The same component may also set the fields "IpDnsAddress" and "IpDns2Address" to specific DNS servers in the Windows dial-up configuration file that is for the All Users profile. The trojan sets these fields if the configuration file already contains data. The dial-up configuration file location for the All Users Profile for Windows XP, Server 2003, and Vista is:
- %allusersprofile%\Application Data\Microsoft\Network\Connections\Pbk\rasphone.pbk
To allow these new DNS settings to take immediate effect, the Win32/Alureon trojan runs the following commands:ipconfig.exe /flushdns ipconfig.exe /registerdns ipconfig.exe /dnsflush ipconfig.exe /renew ipconfig.exe /renew_all
A second Win32/Alureon component may perform the following operations:
- Create a randomly named copy of itself under the Windows system folder.
Note - <system folder> refers to a variable location that is determined by the malware by querying the Operating System. The default installation location for the System folder for Windows 2000 and NT is C:\Winnt\System32; and for XP, Vista, and 7 is C:\Windows\System32.
- Inject threads into local processes to delete itself and perform other tasks.
- Create registry entries under the key HKCR.
- Create registry subkeys such as: HKLM\SOFTWARE\Microsoft\Windows\CurrentVersion\ruins
A third Win32/Alureon component may perform the following operations:
Adds value: <name of trojan copy>
- Gather URLs from the user's Web-browsing history.
- Create a new registry value in subkey
and place random data in that value.
- Create a randomly named copy of itself under the Windows system folder
- Modify the registry to cause the trojan copy to run automatically each time Windows starts:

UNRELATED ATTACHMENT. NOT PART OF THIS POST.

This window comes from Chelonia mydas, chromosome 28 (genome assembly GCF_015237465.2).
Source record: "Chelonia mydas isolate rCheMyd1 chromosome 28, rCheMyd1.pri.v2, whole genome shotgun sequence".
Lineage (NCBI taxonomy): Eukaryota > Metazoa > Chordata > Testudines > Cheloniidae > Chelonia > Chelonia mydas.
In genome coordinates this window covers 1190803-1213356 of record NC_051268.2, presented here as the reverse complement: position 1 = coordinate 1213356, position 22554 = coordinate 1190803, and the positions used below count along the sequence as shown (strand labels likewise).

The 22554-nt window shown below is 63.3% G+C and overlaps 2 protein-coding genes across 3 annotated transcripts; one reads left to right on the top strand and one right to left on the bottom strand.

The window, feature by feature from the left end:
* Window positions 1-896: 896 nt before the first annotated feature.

With data: <path to trojan copy>
In subkey: HKLM\SOFTWARE\Microsoft\Windows\CurrentVersion\Run
- Delete the following registry entries under subkey HKLM\Software\Microsoft\Windows\CurrentVersion\Run:
- The registry value whose name matches the name of the trojan file that is currently running.
- The registry subkey whose name matches the name of the trojan file that is currently running.
- Run Internet Explorer or the default Web browser and inject code into the corresponding new process. The injected code may take various actions, including changing DNS server settings on the host computer and downloading and running files from certain Web sites.
- Run a new instance of explorer.exe and inject code into the corresponding new process. The injected code may take various actions, including deleting the trojan file that is running.
Recent variants of Win32/Alureon may be capable of infecting the miniport driver associated with the hard disk of the operating system, causing the driver file to become corrupted and unusable. For the most common system configuration, that is, for computers using ATA hard disk drives, the ATA miniport driver "atapi.sys" is the target driver file. However, other files may also be targeted.
The top ten most commonly-targeted driver files are the following:
Some Win32/Alureon components may disable or clear the existing Internet Explorer proxy settings.